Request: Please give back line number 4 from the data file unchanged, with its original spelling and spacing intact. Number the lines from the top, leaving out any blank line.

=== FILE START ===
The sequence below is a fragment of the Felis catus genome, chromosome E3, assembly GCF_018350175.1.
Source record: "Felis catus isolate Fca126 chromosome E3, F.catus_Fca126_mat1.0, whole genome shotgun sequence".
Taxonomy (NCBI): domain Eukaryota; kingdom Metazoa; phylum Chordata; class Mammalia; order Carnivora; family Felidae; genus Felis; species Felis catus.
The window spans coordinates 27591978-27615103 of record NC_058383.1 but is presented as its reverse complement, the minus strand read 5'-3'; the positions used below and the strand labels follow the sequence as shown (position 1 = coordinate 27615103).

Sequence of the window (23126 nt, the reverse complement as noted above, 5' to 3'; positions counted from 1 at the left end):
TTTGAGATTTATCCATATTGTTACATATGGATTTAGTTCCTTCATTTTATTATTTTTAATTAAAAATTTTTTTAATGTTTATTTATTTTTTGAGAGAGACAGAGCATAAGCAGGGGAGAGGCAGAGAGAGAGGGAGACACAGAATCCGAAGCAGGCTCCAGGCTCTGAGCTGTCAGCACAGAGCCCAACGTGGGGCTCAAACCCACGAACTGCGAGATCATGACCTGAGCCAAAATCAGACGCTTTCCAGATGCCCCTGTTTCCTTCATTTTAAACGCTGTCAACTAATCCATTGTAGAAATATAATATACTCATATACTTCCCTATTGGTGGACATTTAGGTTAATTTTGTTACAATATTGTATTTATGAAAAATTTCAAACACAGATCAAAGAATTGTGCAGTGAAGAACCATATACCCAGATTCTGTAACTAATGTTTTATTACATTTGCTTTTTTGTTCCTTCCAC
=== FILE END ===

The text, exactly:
The window spans coordinates 27591978-27615103 of record NC_058383.1 but is presented as its reverse complement, the minus strand read 5'-3'; the positions used below and the strand labels follow the sequence as shown (position 1 = coordinate 27615103).